Organizations find themselves struggling to protect the bottom line from the negative impact of poor quality control throughout the entire value chain. The costs of poor quality (COPQ) can take a big chunk of revenue and it is a fact that companies are not really, in a consistent manner, tracking the quality failures. Millions of dollars are spent annually on poor quality and there is no way to recover these costs, unless you have the right technology and tools that provide you with accurate and timely visibility.

When there is zero or limited visibility it is increasingly difficult to address problems and institute a quality control program. This visibility will also guide you in isolating and fixing the problems to making sure customers are happy with the end product, and just as important that your bottom line is protected – not depleted! Investing in quality resources and programs lowers the cost of poor quality.

Visibility beyond tier 1 suppliers is a widespread challenge according to a recent KPMG study, it was reported that 49% of manufacturing executives globally (54% in the US) admit that their companies currently do not have visibility of their supply chain beyond tier 1 suppliers.  That being the case, this explains why there is a disconnect in terms of quality control and that information being accessible to the organization in order to attack the problems and issues. Time to ask the hard question: HOW IS YOUR VISIBILITY?

VISIBILITY HAS MANY BENEFITS

Below are just a few of the benefits gained through visibility in the end to end processes. The right tool can help organizations gain much from the data sources through the entire value chain.

  • Increase speed to market
  • Create opportunities for business and performance enhancements
  • Reduce supplier risks and associated costs
  • Identify QC problems and shortages
  • Improve lead times
  • Align all suppliers for Key Performance Indicators & Service Level Agreements
  • Make decisions for awarding new business
  • Strengthen relationship with suppliers

VISIBILITY THROUGH ERP, PLM OR OTHER SOFTWARE?

The answer to the question is all of the above. There is no question that technology makes quality control processes simple and more efficient by automating workflows.

A place to start understanding how the information and data collection of your technology and software applications is helping you with gaining full visibility, regardless of your industry, is to also evaluate how this is helping you with quality control. Using the right software for data collection can provide organizations with the information to produce reports, dashboards, and analytics to help pull supplier quality information from across the enterprise. The efficiency also comes from the fact that now all the data can come from one common view instead of multiple spreadsheets and documents that can take hours to sort through and analyze to produce reports.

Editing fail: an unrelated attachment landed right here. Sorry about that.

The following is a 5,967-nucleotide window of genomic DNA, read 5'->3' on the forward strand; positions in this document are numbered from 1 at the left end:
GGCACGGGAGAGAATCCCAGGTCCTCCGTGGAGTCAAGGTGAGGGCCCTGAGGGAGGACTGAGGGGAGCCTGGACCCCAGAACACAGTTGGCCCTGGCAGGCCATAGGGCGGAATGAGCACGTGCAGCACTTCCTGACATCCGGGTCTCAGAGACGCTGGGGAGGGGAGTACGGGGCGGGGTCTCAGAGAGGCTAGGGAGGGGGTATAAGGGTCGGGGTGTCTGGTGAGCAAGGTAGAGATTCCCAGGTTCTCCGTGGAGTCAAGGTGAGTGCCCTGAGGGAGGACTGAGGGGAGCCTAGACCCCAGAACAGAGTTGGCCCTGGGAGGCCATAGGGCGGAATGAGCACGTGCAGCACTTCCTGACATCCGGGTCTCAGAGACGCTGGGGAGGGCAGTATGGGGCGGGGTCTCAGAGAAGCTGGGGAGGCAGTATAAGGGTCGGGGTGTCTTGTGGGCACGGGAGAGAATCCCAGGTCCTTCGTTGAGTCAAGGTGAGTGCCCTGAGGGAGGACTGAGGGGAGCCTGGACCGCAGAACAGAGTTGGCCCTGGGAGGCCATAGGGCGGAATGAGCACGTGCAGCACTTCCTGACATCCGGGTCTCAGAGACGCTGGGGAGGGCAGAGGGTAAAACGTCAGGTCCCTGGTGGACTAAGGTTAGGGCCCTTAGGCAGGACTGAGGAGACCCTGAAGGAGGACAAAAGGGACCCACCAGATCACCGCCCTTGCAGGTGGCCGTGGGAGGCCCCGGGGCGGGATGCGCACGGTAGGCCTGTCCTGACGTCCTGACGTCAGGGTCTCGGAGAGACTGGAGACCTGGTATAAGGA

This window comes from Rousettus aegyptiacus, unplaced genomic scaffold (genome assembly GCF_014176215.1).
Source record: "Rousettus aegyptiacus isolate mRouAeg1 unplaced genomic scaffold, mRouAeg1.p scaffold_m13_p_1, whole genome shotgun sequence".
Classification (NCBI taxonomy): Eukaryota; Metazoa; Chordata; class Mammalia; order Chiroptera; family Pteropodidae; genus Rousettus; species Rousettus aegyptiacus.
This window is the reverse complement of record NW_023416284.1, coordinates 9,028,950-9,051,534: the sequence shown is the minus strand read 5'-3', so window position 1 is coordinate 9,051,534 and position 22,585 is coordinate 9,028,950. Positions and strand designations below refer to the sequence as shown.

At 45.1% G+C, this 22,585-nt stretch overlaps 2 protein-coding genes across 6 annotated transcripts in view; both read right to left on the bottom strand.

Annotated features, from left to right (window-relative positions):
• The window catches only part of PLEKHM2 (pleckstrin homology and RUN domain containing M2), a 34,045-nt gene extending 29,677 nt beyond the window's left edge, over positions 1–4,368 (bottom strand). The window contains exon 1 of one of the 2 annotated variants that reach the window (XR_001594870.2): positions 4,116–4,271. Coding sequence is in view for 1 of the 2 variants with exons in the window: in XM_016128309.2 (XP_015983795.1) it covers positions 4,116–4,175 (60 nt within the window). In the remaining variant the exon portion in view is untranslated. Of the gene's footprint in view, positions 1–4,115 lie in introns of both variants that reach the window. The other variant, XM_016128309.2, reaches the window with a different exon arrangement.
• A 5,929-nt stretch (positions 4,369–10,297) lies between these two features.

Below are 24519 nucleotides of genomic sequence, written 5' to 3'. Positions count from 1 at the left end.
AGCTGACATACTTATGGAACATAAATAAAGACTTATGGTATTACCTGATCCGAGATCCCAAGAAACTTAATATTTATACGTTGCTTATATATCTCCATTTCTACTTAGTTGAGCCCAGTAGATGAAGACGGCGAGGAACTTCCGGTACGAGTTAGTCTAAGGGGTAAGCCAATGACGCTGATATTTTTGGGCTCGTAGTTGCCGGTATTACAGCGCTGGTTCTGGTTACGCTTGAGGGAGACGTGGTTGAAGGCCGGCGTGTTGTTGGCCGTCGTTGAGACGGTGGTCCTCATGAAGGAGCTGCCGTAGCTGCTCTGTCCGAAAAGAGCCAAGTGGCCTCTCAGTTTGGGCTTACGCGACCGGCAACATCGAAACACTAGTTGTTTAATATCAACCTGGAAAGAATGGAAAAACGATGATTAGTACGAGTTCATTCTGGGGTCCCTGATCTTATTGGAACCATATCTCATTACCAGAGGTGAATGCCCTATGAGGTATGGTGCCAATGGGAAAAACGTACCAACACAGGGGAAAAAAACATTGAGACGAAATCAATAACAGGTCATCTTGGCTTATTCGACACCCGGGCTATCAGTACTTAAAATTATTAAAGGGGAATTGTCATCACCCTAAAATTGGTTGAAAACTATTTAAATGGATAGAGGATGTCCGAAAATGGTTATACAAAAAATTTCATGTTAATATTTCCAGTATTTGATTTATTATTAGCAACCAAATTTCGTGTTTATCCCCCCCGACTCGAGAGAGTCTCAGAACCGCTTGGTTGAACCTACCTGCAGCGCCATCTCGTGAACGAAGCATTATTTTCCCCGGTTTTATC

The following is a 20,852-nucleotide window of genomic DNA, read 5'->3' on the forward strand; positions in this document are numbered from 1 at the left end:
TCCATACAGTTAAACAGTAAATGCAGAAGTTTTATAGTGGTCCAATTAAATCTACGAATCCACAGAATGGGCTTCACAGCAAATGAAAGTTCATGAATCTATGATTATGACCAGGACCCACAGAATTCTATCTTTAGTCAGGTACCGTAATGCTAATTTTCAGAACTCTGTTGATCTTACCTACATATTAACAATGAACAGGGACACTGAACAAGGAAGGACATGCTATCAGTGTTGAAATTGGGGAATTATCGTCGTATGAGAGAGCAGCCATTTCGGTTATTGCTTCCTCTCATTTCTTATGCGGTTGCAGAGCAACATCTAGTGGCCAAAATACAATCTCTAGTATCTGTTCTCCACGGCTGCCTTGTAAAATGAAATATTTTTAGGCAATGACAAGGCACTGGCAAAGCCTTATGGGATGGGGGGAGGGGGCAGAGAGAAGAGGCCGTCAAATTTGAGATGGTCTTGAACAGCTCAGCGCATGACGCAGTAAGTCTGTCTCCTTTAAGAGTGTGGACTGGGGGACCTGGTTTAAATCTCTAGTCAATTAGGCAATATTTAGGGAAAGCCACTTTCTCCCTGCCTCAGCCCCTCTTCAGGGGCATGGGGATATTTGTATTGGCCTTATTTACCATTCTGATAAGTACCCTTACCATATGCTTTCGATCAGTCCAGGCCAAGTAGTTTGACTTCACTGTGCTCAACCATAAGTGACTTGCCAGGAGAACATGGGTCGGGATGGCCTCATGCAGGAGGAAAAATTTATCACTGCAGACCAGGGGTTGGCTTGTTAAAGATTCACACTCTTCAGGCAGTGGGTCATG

As you conduct the evaluation, keep in mind that although it is unrealistic for most companies to envision all the parties in the supply chain being fully integrated on the same ERP system, additions and cloud based platforms allow to be an extension.

The full systems and software integration are critical for accuracy and a well as a defined process for suppliers to reach consistently high standards of quality control. The enforcement of supplier quality control will drive down costs that can be avoided very early in the process.

Tracking the cost of poor quality (COPQ) through timely visibility helps companies find opportunities for costs savings.

PROTECTING THE BOTTOM LINE THROUGH QUALITY COSTS

 

Source: MetricStream

The above chart clearly shows the nature of both cost of poor quality and cost of good quality.

THE VALUE OF SELF-INSPECTIONS EARLY ON IN THE PROCESS

Supplier self-inspection and efficient sharing of the result will not only give more visibility but also promote proactivity and the ability to react more quickly (and at lower costs!). Self-inspections done earlier in the process will avoid costly defects or errors from going further and resulting in thousands of bad pieces being produced. Waiting until a product gets to the end of the line for the QC Inspector means finding problems hours or days after the problem or problems surfaced.

Also diagnosing the root cause for many of the problems by having access to the right tools and/or software will allow greater real-time access to this precious data. Without visibility, this diagnosis becomes impossible and companies do no recover the costs associated with poor quality.  Information must be shared and accessed and in particular all baseline and quality criteria should be standardized to avoid different points of view or challenges in communication.  When an integrated approach and both parties are working together this is when several gains can be achieved.

As indicated by Jon Miller from Gemba Academy states: There must be a non-negotiable acceptance from every one of the following:

  • We do not accept bad work
  • We do not do bad work
  • We do not pass on bad work

Simply stated it is shifting the paradigm from quality control to quality proactivity. Sharing the data, and giving visibility on the trends and the actual defects captured that will save time, energy, and chargebacks, thus creating a collaborative environment leading to finding solutions.

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